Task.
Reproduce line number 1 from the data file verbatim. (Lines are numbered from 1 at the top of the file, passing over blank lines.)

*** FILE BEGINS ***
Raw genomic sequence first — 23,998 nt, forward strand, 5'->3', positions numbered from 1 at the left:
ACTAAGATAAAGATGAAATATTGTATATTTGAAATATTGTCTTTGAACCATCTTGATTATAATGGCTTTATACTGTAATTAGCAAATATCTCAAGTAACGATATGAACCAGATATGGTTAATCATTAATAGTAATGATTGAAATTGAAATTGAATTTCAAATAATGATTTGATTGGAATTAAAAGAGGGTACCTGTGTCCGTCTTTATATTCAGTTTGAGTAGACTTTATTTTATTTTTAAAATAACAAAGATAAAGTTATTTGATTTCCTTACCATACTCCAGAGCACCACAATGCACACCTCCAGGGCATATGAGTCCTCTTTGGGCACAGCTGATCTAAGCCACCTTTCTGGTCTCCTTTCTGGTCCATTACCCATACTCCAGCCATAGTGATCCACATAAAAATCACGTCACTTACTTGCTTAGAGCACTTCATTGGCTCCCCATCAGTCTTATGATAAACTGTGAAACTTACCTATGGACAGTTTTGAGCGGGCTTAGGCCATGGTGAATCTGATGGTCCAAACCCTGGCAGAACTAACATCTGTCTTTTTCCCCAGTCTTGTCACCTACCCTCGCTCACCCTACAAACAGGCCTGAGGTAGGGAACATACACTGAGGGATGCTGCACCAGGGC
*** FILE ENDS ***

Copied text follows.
Raw genomic sequence first — 23,998 nt, forward strand, 5'->3', positions numbered from 1 at the left: